Architectural lighting presupposes that there’s architecture.

Fluorescent tubes of light illuminating an underground sewer system or an industrial warehouse, for example, do not exactly constitute architectural lighting. A commercial square LED pendant hanging in your office, for instance, may or may not be architectural lighting. It depends on whether the pendant meets certain standards, which we’ll cover below.

So, architectural lighting is an intersection of art (architecture) and technology (lighting). The architecture being illuminated or lighted may be commercial or residential. Other fields of endeavor, such as design, also come into play. Of course, so do physics, engineering and the psychological and physiological effects of light.

Strictly speaking, architectural lighting is illumination for building design and function.

The term encompasses three main factors. The first is the building’s aesthetic, which is important for residential and commercial applications. The second consideration is ergonomic or functional — any aspect which improves one’s ability to live, work, function, relax or play — to make the space easier to use. The third aspect involves the efficiency of energy, ensuring that light is properly, which is to say economically or optimally, used and distributed. 

This is where architectural lighting design is relevant. 

Architectural lighting design imagines, creates, integrates, infuses and organizes lighting into a coordinated system, including factoring for the fact and advantage of natural light, electrical light, or both, to serve and advance human action. 

Accordingly, design relates to the specific purpose, or multiple purposes, of a given particular space. In the kitchen, for example, you’re probably going to want to focus on illuminating the preparation and cooking of food. In a home theater or media room, it might be best to design lighting for proper seating and viewing — such as accentuating good sight lines — for comfortably finding your way in surrounding darkness and watching the movie.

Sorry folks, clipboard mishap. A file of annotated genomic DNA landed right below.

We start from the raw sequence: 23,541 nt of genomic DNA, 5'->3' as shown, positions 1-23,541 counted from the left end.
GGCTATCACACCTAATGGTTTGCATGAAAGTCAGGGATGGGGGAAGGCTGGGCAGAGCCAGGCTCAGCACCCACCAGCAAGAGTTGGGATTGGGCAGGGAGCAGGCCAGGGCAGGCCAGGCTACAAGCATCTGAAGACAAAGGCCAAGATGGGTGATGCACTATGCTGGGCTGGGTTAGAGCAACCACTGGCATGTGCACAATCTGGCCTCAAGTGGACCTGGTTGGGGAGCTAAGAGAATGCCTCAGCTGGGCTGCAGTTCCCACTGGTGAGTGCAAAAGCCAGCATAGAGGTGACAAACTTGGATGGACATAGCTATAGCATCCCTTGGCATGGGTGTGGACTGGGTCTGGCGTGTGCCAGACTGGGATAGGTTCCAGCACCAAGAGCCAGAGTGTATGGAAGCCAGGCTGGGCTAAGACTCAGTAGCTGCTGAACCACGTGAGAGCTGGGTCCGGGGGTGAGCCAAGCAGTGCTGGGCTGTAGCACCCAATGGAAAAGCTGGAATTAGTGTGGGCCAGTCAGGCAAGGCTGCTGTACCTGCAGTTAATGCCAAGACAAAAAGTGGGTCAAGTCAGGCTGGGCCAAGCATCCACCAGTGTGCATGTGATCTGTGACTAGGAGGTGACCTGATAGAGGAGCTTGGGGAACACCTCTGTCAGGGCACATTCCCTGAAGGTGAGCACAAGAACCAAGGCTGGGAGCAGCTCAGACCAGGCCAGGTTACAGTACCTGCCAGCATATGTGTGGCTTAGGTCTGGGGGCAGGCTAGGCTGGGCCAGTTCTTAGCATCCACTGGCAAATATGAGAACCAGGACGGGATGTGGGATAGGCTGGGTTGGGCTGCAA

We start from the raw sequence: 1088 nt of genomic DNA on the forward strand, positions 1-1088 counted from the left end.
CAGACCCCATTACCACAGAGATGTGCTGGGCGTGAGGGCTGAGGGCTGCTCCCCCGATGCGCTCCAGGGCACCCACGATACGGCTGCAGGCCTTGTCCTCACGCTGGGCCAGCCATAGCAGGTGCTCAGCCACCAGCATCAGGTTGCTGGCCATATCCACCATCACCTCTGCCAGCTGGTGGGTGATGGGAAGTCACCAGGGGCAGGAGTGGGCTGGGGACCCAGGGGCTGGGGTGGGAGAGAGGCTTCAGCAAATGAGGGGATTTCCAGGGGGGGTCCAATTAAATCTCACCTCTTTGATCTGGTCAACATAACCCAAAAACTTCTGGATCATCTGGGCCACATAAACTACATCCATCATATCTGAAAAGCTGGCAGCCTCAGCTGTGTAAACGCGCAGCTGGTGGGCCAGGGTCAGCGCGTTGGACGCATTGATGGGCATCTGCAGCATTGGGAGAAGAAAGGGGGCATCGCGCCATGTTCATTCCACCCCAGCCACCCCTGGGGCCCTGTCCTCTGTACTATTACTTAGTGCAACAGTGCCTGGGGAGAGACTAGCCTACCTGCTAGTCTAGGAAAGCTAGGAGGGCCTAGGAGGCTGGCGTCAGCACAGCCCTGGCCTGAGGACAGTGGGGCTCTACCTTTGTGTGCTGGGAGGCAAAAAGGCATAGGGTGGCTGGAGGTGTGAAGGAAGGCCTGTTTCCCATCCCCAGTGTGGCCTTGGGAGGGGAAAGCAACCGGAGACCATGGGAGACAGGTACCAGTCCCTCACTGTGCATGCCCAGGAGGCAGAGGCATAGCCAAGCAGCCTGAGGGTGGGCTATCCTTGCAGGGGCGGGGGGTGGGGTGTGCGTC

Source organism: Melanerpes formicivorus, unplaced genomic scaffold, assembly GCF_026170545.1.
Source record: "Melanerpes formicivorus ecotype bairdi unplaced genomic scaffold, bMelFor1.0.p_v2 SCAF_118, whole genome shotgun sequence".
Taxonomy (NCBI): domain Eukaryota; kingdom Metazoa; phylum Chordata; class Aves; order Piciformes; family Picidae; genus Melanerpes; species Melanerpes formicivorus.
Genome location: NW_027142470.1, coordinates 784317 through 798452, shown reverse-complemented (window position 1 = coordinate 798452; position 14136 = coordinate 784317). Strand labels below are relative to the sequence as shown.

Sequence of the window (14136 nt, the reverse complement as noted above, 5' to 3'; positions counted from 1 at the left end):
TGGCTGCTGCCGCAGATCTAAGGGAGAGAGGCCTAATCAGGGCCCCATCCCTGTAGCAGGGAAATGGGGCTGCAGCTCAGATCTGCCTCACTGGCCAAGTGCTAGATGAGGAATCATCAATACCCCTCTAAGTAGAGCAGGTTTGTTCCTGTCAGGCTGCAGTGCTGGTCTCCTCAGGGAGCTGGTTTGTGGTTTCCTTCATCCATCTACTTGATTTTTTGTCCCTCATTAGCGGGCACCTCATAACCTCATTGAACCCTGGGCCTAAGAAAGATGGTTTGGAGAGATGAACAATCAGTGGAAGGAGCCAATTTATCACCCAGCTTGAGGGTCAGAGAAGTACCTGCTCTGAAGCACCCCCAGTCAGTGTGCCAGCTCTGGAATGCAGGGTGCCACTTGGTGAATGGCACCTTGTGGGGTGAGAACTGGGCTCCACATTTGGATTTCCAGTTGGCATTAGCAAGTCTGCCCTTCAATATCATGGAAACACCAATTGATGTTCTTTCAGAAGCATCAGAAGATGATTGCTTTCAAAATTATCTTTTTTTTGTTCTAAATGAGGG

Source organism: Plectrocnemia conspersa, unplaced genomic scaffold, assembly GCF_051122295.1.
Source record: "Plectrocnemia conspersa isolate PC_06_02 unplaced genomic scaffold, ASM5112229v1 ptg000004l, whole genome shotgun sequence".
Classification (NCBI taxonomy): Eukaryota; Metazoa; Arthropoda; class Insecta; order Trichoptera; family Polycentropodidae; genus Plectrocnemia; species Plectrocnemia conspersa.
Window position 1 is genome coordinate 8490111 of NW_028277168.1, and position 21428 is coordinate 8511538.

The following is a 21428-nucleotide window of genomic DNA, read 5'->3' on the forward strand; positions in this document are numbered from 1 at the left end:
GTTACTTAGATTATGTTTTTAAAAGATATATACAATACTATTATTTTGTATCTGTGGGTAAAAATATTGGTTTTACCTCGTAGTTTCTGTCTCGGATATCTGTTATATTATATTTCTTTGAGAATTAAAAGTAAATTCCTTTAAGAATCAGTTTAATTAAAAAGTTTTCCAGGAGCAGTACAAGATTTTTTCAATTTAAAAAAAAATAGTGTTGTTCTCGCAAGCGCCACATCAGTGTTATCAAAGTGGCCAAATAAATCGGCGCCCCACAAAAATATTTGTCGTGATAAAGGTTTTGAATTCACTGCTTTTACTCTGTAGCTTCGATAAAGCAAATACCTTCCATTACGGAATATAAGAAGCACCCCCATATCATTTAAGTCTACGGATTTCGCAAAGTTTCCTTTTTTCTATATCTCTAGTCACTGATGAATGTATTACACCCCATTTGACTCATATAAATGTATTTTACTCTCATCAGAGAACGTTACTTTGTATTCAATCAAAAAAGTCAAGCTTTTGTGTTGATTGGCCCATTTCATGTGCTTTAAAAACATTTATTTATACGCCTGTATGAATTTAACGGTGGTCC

Generally, lighting design should account for the specific type of action being illuminated; the amount of light provided, the color of the light, which may affect the optics for particular objects, such as works of art, and the overall, whole environment. Another design factor in a given space — whether it’s exterior or interior — is distribution of light. Though it varies by application, lighting design should also sufficiently address the impact the illumination has on the inhabitants of the space. Here’s a guide that can help you determine the amount of lumens you will need to properly light any application. 

Language of Light asked architect Molly Munson of Adam Wheeler Design for her thoughts on architectural lighting; she said that space is of paramount concern. “Architects [try] to transform the experience of a space,” she explained. “Good architecture [tries] to create a spatial experience.”

Architectural lighting works to foster the spatial experience. Lighting can influence mood, texture, spatial awareness and “exaggerate certain architectural features, provide intimacy, etcetera,” according to Munson.

“We often look for fixtures that can do the job of illuminating the space without becoming the headliner, [so that lighting doesn’t] overwhelm what else is going on in the room,” she said. “It [Architectural lighting] has to perform in collaboration with the architecture. They can never be at odds aesthetically — they have to complement each other.”

This is what differentiates architectural from general lighting. Architectural lighting works to serve and enhance the architecture, not merely as an accessory, to create a cohesive spatial experience.

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